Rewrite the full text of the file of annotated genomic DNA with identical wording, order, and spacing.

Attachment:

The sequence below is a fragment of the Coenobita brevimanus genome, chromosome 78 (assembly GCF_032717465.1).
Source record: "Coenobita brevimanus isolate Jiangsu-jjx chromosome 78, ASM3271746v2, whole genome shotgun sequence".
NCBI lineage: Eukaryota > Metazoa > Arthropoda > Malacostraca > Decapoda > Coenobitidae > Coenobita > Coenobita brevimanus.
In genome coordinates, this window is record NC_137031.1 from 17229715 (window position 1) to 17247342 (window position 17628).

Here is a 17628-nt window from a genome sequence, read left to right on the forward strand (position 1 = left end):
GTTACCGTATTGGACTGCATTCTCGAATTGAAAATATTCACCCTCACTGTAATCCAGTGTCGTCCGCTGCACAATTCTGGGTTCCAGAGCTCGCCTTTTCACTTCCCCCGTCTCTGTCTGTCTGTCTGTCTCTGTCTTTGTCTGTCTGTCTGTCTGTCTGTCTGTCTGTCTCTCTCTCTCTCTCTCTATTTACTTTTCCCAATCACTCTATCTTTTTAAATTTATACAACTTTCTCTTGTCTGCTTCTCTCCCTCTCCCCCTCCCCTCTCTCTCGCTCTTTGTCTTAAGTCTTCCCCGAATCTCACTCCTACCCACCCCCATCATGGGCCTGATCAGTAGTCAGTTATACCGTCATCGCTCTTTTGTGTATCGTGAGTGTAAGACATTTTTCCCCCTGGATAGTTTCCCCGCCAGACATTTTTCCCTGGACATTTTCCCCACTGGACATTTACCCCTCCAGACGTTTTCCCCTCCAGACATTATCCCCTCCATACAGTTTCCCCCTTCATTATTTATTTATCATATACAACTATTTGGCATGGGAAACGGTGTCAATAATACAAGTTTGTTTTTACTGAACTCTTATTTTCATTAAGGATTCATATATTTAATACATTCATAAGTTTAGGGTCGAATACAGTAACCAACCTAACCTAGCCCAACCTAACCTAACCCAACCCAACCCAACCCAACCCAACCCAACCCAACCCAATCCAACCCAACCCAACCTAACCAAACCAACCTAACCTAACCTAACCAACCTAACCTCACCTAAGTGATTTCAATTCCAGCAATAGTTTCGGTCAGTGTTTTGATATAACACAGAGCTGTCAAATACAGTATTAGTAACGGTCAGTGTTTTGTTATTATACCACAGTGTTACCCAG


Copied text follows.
The sequence below is a fragment of the Coenobita brevimanus genome, chromosome 78 (assembly GCF_032717465.1).
Source record: "Coenobita brevimanus isolate Jiangsu-jjx chromosome 78, ASM3271746v2, whole genome shotgun sequence".
NCBI lineage: Eukaryota > Metazoa > Arthropoda > Malacostraca > Decapoda > Coenobitidae > Coenobita > Coenobita brevimanus.
In genome coordinates, this window is record NC_137031.1 from 17229715 (window position 1) to 17247342 (window position 17628).

Here is a 17628-nt window from a genome sequence, read left to right on the forward strand (position 1 = left end):
GTTACCGTATTGGACTGCATTCTCGAATTGAAAATATTCACCCTCACTGTAATCCAGTGTCGTCCGCTGCACAATTCTGGGTTCCAGAGCTCGCCTTTTCACTTCCCCCGTCTCTGTCTGTCTGTCTGTCTCTGTCTTTGTCTGTCTGTCTGTCTGTCTGTCTGTCTGTCTCTCTCTCTCTCTCTCTATTTACTTTTCCCAATCACTCTATCTTTTTAAATTTATACAACTTTCTCTTGTCTGCTTCTCTCCCTCTCCCCCTCCCCTCTCTCTCGCTCTTTGTCTTAAGTCTTCCCCGAATCTCACTCCTACCCACCCCCATCATGGGCCTGATCAGTAGTCAGTTATACCGTCATCGCTCTTTTGTGTATCGTGAGTGTAAGACATTTTTCCCCCTGGATAGTTTCCCCGCCAGACATTTTTCCCTGGACATTTTCCCCACTGGACATTTACCCCTCCAGACGTTTTCCCCTCCAGACATTATCCCCTCCATACAGTTTCCCCCTTCATTATTTATTTATCATATACAACTATTTGGCATGGGAAACGGTGTCAATAATACAAGTTTGTTTTTACTGAACTCTTATTTTCATTAAGGATTCATATATTTAATACATTCATAAGTTTAGGGTCGAATACAGTAACCAACCTAACCTAGCCCAACCTAACCTAACCCAACCCAACCCAACCCAACCCAACCCAACCCAACCCAATCCAACCCAACCCAACCTAACCAAACCAACCTAACCTAACCTAACCAACCTAACCTCACCTAAGTGATTTCAATTCCAGCAATAGTTTCGGTCAGTGTTTTGATATAACACAGAGCTGTCAAATACAGTATTAGTAACGGTCAGTGTTTTGTTATTATACCACAGTGTTACCCAG